Outstanding Grad: Marissa Nelson
By Natalie Choules
Marissa Nelson is the embodiment of perseverance and dedication.
She is graduating from Colorado State University this semester with a B.S. in Human Dimensions of Natural Resources. She has learned a lot about community-based conservation and collaboration, which has inspired a trajectory for her future.
Nelson is a non-traditional student, and that has had a substantial impact on her college experience. In 2010, she experienced a serious trauma and developed severe anxiety, post-traumatic stress disorder, and dyslexia as a result.
“I had to re-learn how to learn and I was doubtful I could ever finish college,” she said.
Nelson is also a single mother and wasn’t sure if her son’s schedule would allow her the time needed to go back to school, but she made it happen.
“I worked so very hard my first two semesters at Colorado State to get into a groove of learning, reading, writing, and studying again,” she said. “Resources such as Adult Learner and Veteran Services, Resources for Disabled Students, my advisors, and my teachers have all been amazing and I don’t believe I could have graduated from anywhere other than CSU.”
Nelson is a Reisher Scholar, which is a program with a rigorous application process that assists students unable to finish their degrees due to financial and unforeseen challenges.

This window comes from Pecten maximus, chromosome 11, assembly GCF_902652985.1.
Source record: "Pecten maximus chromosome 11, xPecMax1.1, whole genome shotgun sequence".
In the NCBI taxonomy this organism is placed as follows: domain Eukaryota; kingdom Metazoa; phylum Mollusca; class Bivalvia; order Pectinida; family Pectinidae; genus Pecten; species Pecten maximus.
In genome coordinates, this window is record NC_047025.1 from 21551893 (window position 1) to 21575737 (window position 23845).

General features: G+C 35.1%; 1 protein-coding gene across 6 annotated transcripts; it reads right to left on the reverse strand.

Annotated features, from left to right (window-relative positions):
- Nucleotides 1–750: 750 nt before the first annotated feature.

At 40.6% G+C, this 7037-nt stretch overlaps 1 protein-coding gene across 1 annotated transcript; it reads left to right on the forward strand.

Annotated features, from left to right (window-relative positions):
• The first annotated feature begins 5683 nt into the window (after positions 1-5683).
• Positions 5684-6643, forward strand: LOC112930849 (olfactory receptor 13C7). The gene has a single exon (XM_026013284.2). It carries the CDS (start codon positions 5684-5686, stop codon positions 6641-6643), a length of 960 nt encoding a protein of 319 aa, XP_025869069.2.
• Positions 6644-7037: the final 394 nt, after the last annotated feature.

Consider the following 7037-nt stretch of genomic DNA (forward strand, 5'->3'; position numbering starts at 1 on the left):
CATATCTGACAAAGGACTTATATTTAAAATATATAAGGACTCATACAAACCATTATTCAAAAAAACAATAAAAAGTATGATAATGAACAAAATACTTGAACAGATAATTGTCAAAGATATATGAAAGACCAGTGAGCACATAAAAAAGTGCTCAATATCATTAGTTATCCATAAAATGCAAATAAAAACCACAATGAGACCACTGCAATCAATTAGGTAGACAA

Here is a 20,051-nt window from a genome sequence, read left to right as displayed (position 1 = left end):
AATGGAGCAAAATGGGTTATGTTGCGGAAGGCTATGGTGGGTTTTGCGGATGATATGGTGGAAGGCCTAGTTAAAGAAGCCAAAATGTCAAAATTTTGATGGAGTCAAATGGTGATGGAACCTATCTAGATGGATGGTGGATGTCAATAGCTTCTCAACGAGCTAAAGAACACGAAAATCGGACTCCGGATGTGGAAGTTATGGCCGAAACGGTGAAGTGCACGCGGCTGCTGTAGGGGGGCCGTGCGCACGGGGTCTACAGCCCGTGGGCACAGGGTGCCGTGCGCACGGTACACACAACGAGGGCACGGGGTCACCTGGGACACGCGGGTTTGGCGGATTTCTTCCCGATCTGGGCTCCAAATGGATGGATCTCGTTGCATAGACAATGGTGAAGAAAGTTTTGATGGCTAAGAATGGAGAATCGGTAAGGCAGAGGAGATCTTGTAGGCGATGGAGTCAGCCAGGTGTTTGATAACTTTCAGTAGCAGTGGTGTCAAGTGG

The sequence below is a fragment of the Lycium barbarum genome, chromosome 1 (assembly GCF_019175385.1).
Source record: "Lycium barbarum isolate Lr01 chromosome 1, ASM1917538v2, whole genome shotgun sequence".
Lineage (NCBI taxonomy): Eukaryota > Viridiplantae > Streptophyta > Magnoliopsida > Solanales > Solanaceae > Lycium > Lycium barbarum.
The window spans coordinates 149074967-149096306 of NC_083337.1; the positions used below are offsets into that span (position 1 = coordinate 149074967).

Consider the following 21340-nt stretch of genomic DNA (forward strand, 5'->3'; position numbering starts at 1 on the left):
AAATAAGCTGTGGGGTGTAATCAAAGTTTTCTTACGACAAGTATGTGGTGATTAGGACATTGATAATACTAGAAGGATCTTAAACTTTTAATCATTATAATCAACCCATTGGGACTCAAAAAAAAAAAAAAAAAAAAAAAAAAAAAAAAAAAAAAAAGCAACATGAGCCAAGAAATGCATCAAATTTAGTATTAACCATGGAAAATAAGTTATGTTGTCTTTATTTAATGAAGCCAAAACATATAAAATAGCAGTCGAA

“Being a part of the Reisher community has allowed me to make friends with people from around the world who have also struggled to finish their education due to life’s obstacles,” said Nelson. “We have supported each other and been able to finish college only because of the scholarship.”
Inspiration for the future
Nelson is interested in pursuing collaborative resource management and hopes to eventually work as an environmental consultant in community-based conservation. She wants to use critical thinking to address social justice issues in productive and effective ways.
“Local community and all stakeholders need to be included in decision-making, as well as peoples’ culture, values, and livelihoods,” said Nelson.
She’s looking ahead to her work while never losing sight of what has inspired her throughout her educational journey.
“My son inspires me to be persistent, strong, and adaptable. My family and friends inspire me to be compassionate, committed, and inclusive. My fellow ‘Warnerites’ inspire me to challenge the status quo, ask questions, and be open-minded. My teachers inspire me to stay engaged and work hard. My cat inspires me to keep advocating for all animals big and small,” she said. “And nature inspires me to protect it at all costs so that this beautiful planet we share will last for many more generations.”